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Royal LePage expands footprint with Lower Mainland acquisitions

Technology investments tailored to the residential, investment markets pay off
Real estate sales involve more than hanging out a shingle, with brokerages, agents and their clients demanding more and better technology to do deals. | Photo by Dan Toulgoet

The importance of technology to residential property sales – and in turn the investors participating in the market – is once again in the spotlight with Royal LePage’s latest brokerage acquisition in Metro Vancouver.

Royal LePage Elite West, based in Port Coquitlam with offices in Maple Ridge and Abbotsford, announced April 2 that it had shed the Keller Williams banner, becoming the largest-ever Keller Williams conversion Royal LePage has seen as brokerages reassess their affiliation in the wake of turmoil in the U.S.

“They’re happy to be joining a Canadian company,” Phil Soper, president and CEO of Royal LePage, explained to Western Investor last week as he returned from events in Vancouver marking the transfer, which adds 175 agents for an initial 10-year term under the Royal LePage banner.

Royal LePage Little Oak (formerly Re/Max Little Oak), another recent acquisition added 150 agents to the Royal LePage banner last November.

All told, Royal LePage has 20,000 agents in 650 offices nationwide. Re/Max has a similar scale, while Keller Williams operates just 23 offices.

“The American firms have been under a lot of pressure from the market in the past couple of years in the U.S., and there’s been a series of lawsuits and very big-number settlements in the United States,” Soper said.

Most recently, the National Association of Realtors agreed in March to pay US$418 million to settle a class action lawsuit alleging that it had colluded with certain brokerages to inflate the commissions payable on deals.

Rather than the standard 6 per cent commission, home buyers and sellers would be able to negotiate fees with their agents upfront.

Keller Williams agreed to a US$70 million settlement in February, while Re/Max agreed to a US$55 million settlement last October.

“The role of banks, lawyers, and accountants is all different. Commissions – the way people are paid is different,” Soper explained of the differences between Canada and the U.S. “The practices in Canada are different. Consumers pay different fees (lower fees), and regulations are driven by the Canadian Real Estate Association are quite different from those driven by the National Association of Realtors.”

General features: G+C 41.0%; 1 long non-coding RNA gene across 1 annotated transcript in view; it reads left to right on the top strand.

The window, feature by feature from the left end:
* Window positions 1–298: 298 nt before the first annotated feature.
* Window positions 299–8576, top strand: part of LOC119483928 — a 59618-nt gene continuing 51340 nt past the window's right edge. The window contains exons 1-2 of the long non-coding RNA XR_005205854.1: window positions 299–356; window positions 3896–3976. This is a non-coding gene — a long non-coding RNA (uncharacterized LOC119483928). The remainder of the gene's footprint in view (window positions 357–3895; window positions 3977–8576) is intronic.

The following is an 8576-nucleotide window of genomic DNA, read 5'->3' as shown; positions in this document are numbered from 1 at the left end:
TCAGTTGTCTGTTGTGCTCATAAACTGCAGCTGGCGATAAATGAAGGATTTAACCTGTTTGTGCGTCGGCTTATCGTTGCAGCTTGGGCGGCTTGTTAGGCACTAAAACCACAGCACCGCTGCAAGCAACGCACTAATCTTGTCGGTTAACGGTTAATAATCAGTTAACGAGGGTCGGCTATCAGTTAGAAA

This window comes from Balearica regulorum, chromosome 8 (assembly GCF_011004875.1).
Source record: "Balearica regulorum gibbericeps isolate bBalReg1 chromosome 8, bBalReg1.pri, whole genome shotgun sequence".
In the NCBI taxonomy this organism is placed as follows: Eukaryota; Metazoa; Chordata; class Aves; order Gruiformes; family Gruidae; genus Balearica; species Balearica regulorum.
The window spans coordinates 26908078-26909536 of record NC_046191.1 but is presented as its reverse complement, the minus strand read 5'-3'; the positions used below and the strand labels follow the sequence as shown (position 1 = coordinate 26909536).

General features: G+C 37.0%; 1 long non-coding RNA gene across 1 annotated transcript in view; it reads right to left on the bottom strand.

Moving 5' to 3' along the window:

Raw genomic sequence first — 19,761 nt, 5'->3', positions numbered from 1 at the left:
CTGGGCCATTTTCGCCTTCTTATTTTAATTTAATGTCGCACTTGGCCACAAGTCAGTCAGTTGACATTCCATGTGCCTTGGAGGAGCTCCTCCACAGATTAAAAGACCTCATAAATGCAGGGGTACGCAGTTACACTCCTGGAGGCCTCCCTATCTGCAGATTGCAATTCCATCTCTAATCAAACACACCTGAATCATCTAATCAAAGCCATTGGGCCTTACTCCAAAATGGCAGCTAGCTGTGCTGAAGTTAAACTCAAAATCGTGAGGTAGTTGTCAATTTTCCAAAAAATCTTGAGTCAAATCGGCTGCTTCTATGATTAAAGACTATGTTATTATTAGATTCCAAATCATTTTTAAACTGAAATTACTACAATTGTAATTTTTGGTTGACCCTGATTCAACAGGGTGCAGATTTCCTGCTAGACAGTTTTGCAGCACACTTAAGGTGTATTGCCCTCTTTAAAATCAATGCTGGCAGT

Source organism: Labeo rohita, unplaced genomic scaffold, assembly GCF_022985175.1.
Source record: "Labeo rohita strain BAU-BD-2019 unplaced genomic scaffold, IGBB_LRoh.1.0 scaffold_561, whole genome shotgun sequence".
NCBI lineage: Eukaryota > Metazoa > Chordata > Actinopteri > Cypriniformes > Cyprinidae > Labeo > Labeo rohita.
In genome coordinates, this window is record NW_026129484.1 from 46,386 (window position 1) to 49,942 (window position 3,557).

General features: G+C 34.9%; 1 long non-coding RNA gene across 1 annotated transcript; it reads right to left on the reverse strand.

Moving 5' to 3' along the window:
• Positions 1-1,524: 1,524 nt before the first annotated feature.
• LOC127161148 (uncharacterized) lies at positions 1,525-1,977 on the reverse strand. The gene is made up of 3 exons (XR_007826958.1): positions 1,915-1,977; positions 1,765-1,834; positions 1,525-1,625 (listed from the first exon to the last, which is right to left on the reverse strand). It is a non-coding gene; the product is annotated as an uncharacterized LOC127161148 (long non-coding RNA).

The technology underpinning the platforms that manage the flow of information between parties and among agents, is also different.

“We create systems designed for realtors operating in Canada,” Soper said of the approach Royal LePage has taken. “The large American firms operating in Canada do not. They have one system operating on both sides of the border. It can be frustrating.”

The point is similar to one Ross McCredie made last year with the acquisition of Sutton Group, the country’s other major homegrown brand alongside Royal LePage.

“I’ve watched enough U.S. corporations come into Canada and not do well or serve as anything unique,” McCredie said of his investment, which set the stage for even greater investment in the technology supporting the business. “It’s really us supporting the franchise owners with new technology, refurbishing the brand and having a strong voice in the Canadian marketplace.”

In the case of Royal LePage, the base platform is rlpSPHERE, which includes an artificial intelligence-powered Smart CRM and behavioural automation tool.

Quick Quote, a tool offering preliminary valuations for properties across the country, gives property owners enough information to satisfy their curiosity while inviting them to call an agent for specifics and to discuss further.

Royal LePage is also debuting the provision of transaction data for properties in Ontario and Nova Scotia, with plans to roll out the service countrywide as local real estate boards sign on.

This summer, it will launch Royal LePage Investors Edge, a service designed specifically for property investors.

“That transparency and openness in providing information and data builds trust in the brand and by extension, trust in our front-line people,” Soper said. “The successful firms continue to invest. … They’re investing more in tools for valuation and insight and comparison, and they are taking it to the consumers.”